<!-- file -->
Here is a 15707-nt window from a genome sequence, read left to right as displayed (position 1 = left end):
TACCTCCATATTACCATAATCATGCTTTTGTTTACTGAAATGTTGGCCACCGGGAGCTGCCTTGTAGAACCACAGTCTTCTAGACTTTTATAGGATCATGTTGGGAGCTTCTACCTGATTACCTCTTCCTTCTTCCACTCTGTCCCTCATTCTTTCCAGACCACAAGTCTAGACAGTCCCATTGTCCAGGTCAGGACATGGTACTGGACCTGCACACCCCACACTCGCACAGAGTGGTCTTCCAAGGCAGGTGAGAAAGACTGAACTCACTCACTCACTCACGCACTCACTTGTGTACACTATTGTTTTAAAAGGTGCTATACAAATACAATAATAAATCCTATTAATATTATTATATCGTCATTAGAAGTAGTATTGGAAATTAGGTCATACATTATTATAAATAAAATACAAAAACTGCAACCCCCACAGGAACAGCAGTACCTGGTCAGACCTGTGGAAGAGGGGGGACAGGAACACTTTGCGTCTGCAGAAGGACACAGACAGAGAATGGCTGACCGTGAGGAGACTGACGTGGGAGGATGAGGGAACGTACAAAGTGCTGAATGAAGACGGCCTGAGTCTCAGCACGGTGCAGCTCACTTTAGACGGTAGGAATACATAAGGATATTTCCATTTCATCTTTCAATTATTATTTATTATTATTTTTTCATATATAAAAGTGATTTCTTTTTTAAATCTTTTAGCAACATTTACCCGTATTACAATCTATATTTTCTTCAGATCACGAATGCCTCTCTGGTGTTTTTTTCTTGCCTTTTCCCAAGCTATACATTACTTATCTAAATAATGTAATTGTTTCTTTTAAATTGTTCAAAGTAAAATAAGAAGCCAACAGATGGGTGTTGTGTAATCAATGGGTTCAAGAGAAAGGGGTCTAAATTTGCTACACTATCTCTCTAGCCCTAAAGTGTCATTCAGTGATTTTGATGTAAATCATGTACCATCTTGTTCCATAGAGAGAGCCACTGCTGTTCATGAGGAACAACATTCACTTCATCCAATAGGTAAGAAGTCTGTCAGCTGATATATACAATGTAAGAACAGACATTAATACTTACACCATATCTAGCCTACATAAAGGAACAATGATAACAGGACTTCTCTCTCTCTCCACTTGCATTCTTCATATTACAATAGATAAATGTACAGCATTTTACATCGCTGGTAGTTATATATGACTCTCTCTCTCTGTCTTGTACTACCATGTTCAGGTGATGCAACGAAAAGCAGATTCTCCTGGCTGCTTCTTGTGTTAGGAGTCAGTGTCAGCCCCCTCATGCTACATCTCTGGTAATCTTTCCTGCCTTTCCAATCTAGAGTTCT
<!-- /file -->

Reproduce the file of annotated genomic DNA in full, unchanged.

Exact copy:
Here is a 15707-nt window from a genome sequence, read left to right as displayed (position 1 = left end):
TACCTCCATATTACCATAATCATGCTTTTGTTTACTGAAATGTTGGCCACCGGGAGCTGCCTTGTAGAACCACAGTCTTCTAGACTTTTATAGGATCATGTTGGGAGCTTCTACCTGATTACCTCTTCCTTCTTCCACTCTGTCCCTCATTCTTTCCAGACCACAAGTCTAGACAGTCCCATTGTCCAGGTCAGGACATGGTACTGGACCTGCACACCCCACACTCGCACAGAGTGGTCTTCCAAGGCAGGTGAGAAAGACTGAACTCACTCACTCACTCACGCACTCACTTGTGTACACTATTGTTTTAAAAGGTGCTATACAAATACAATAATAAATCCTATTAATATTATTATATCGTCATTAGAAGTAGTATTGGAAATTAGGTCATACATTATTATAAATAAAATACAAAAACTGCAACCCCCACAGGAACAGCAGTACCTGGTCAGACCTGTGGAAGAGGGGGGACAGGAACACTTTGCGTCTGCAGAAGGACACAGACAGAGAATGGCTGACCGTGAGGAGACTGACGTGGGAGGATGAGGGAACGTACAAAGTGCTGAATGAAGACGGCCTGAGTCTCAGCACGGTGCAGCTCACTTTAGACGGTAGGAATACATAAGGATATTTCCATTTCATCTTTCAATTATTATTTATTATTATTTTTTCATATATAAAAGTGATTTCTTTTTTAAATCTTTTAGCAACATTTACCCGTATTACAATCTATATTTTCTTCAGATCACGAATGCCTCTCTGGTGTTTTTTTCTTGCCTTTTCCCAAGCTATACATTACTTATCTAAATAATGTAATTGTTTCTTTTAAATTGTTCAAAGTAAAATAAGAAGCCAACAGATGGGTGTTGTGTAATCAATGGGTTCAAGAGAAAGGGGTCTAAATTTGCTACACTATCTCTCTAGCCCTAAAGTGTCATTCAGTGATTTTGATGTAAATCATGTACCATCTTGTTCCATAGAGAGAGCCACTGCTGTTCATGAGGAACAACATTCACTTCATCCAATAGGTAAGAAGTCTGTCAGCTGATATATACAATGTAAGAACAGACATTAATACTTACACCATATCTAGCCTACATAAAGGAACAATGATAACAGGACTTCTCTCTCTCTCCACTTGCATTCTTCATATTACAATAGATAAATGTACAGCATTTTACATCGCTGGTAGTTATATATGACTCTCTCTCTCTGTCTTGTACTACCATGTTCAGGTGATGCAACGAAAAGCAGATTCTCCTGGCTGCTTCTTGTGTTAGGAGTCAGTGTCAGCCCCCTCATGCTACATCTCTGGTAATCTTTCCTGCCTTTCCAATCTAGAGTTCT